There are several different ways to housetrain a dog
Some adolescent or adult dogs (over six months of age) urinate or defecate inside the house
Any physically healthy dog can be housetrained. The key to potty training is patience and consistency. Always be around to supervise our puppy when she is inside. If I do not have the time to supervise, then I crate my puppy or put her in a long-term enclosure with puppy pads.
II. "No matter how long we stay outside, my dog waits until we are home to soil." This problem is common in urban dogs who were papertrained until they were fully immunized. Most folks papertrain by putting down papers in one spot, taking the puppy to the spot until the dog seems to "get it," then leaving the dog in peace to eliminate. The puppy learns that housebreaking means going to a particular place in private to soil. The papers are almost incidental. Avoid this problem by simulating outdoor walking habits indoors. Put down the papers on a schedule instead of leaving them out constantly, and place them in different places instead of always the same spot. Take your pup to the papers on leash, teaching her a toileting command such as "Do your business," and praise her for a job well done. This routine easily transfers to walks outdoors.
3 Ways to House Train Your Dog in Less than a Week - wikiHow
How to House Train Your Adult Dog - Pets WebMD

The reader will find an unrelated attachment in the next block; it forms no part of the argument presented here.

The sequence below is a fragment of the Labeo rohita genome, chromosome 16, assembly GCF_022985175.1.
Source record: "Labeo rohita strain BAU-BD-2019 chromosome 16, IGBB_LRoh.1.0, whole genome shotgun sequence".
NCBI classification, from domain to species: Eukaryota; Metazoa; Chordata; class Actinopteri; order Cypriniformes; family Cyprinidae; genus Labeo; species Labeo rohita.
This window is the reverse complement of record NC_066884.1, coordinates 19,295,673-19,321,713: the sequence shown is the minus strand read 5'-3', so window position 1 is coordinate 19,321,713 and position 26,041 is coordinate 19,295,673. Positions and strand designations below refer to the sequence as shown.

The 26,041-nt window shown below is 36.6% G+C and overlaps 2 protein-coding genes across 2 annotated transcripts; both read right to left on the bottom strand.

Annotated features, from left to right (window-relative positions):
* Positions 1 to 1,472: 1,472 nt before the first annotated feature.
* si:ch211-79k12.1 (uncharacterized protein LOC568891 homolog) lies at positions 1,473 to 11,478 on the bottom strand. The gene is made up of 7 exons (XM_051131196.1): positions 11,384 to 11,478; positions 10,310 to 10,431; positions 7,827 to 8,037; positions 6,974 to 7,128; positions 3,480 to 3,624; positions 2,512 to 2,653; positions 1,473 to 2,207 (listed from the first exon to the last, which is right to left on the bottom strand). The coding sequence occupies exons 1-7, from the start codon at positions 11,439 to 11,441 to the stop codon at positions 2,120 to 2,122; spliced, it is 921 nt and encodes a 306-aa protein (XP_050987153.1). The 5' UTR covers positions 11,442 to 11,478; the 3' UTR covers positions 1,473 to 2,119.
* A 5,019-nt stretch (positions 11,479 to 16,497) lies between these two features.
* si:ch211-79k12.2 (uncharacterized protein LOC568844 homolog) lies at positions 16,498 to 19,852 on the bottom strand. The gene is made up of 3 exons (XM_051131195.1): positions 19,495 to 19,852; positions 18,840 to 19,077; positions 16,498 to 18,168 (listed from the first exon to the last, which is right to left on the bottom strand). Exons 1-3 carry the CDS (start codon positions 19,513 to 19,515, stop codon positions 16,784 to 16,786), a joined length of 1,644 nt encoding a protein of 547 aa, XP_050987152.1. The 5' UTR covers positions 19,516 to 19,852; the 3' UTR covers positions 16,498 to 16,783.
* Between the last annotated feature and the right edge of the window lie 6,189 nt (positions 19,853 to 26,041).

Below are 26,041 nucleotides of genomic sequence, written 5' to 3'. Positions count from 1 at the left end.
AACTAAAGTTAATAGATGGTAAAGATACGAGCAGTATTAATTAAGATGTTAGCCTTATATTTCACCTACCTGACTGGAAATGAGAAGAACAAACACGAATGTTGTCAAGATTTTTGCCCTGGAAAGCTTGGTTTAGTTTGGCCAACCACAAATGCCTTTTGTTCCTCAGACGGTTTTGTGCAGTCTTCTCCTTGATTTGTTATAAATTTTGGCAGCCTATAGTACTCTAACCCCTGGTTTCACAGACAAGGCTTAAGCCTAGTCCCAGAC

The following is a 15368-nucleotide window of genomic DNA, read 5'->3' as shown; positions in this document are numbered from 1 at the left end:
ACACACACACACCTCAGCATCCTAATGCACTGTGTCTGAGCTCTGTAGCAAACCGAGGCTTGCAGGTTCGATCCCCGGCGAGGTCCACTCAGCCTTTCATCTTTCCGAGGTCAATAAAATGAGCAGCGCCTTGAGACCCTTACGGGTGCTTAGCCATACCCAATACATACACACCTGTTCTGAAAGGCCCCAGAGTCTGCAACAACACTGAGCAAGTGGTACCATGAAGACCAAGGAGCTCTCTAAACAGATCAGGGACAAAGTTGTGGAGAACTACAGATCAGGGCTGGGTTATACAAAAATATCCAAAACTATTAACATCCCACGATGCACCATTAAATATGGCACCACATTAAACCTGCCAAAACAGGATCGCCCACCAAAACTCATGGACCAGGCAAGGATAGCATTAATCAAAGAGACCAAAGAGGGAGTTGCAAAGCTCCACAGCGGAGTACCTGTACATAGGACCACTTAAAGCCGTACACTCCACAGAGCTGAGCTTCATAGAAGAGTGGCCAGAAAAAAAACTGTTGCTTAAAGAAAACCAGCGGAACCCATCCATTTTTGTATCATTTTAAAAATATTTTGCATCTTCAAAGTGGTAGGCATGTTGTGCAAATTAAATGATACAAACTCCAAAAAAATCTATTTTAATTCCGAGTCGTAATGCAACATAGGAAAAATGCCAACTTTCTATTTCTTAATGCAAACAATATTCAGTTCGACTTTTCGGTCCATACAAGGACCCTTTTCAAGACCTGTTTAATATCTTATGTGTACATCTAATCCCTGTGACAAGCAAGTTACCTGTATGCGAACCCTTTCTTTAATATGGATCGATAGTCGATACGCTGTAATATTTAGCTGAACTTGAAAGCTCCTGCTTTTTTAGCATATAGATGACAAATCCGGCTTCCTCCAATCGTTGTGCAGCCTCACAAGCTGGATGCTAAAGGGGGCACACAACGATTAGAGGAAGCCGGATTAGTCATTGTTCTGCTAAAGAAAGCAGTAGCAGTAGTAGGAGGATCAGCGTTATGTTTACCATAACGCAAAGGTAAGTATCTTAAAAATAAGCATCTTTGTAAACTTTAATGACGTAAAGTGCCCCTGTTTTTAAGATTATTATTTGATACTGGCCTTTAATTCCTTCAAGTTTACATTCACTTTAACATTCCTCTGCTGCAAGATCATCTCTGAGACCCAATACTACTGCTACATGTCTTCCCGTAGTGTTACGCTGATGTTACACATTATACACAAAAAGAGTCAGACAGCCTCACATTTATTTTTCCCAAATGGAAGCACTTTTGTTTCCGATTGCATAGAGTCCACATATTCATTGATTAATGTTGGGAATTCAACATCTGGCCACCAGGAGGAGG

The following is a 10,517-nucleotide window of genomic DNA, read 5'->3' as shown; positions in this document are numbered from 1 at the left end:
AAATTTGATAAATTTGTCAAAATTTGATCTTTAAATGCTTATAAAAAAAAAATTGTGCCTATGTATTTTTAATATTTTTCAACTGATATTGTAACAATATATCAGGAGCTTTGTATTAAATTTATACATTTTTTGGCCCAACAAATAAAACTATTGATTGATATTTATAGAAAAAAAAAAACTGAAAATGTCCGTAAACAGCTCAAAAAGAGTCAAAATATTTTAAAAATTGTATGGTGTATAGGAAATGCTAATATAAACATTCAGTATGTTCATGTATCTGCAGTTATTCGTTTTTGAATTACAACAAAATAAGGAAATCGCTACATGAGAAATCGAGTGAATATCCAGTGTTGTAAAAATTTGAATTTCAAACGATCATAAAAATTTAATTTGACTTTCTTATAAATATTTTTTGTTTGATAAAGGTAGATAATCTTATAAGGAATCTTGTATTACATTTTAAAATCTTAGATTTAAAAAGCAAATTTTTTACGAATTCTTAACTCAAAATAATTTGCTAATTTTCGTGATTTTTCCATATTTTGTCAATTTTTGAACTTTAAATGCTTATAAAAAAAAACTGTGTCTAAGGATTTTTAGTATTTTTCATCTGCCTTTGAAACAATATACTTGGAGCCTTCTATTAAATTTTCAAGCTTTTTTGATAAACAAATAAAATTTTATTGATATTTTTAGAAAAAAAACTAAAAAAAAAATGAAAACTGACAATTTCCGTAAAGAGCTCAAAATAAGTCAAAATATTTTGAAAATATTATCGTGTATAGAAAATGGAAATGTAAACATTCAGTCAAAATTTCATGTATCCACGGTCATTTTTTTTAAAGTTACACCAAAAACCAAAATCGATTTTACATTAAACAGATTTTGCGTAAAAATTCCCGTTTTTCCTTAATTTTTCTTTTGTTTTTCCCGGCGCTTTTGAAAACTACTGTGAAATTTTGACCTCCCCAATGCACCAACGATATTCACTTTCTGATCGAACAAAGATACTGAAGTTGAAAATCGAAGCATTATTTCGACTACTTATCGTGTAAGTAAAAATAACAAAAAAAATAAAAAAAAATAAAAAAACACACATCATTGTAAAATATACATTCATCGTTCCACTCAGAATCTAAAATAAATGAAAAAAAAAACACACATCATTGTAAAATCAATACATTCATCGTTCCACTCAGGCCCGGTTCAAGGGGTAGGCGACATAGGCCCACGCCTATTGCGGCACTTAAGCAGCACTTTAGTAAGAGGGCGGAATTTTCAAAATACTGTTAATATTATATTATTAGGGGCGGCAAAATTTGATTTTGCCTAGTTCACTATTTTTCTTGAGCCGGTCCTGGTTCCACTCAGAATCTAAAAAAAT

There are several different ways to housetrain a dog. In the rescue, we advocate the use of a crate. The animal is placed in a cage that is just large enough to be a bed. Dogs do not like to soil their beds because they would be forced to lay in the mess. It works, and while in these confines, most dogs will control their bladder and bowels for a longer time than we would expect. During housebreaking, whenever the dog is inside the home but cannot be watched, he is placed in the crate. The last thing you do before you put the dog in the crate is take him outside to his favorite spot. The first thing you do when you take the animal out of the crate is another trip outside. No food or water goes in the crate, just a blanket and maybe a chew toy to occupy his time. Overnight is definitely crate time. As your faith in the dog grows, leave him out for longer and longer periods of time.Because it’s never easy to housebreak a puppy, we enlisted the help of eight pet’s choice ambassadors to share their stories of canine potty training trials and tribulations. Below, find some of the most common mistakes people make when house training, as well as some of the best ways to avoid those pitfalls, courtesy of a group of pet lovers who are as knowledgeable about their dog training as they are prolific in their blogging.The 'sneaky dog' is the one that wanders off to find a nice remote location in your house to eliminate... however he does not do this because he is sneaky, angry or spiteful. It occurs because have unintentionally trained him to do this. Often this is due to our training methods. If we correct a dog for eliminating inside - we haven't taught him to eliminate outside - we've only taught him that it is dangerous to eliminate in front of humans! Rather we want to train our dog to eliminate in front of us, on command, on a leash...outside! Always remember to 'over practice' success. Don't be in a hurry to housebreak the dog and supervise, supervise, supervise to prevent mistakes--continue to take your naive dog to his elimination area and remain with him until he eliminates. Once your puppy/dog has not had an accident in your home for a month or more you can relax your standards. Congratulations you have a housetrained dog!Whatever the case, always remember that we can successfully housetrain a physically healthy dog, at whatever age (after the weaning off process), no matter the history.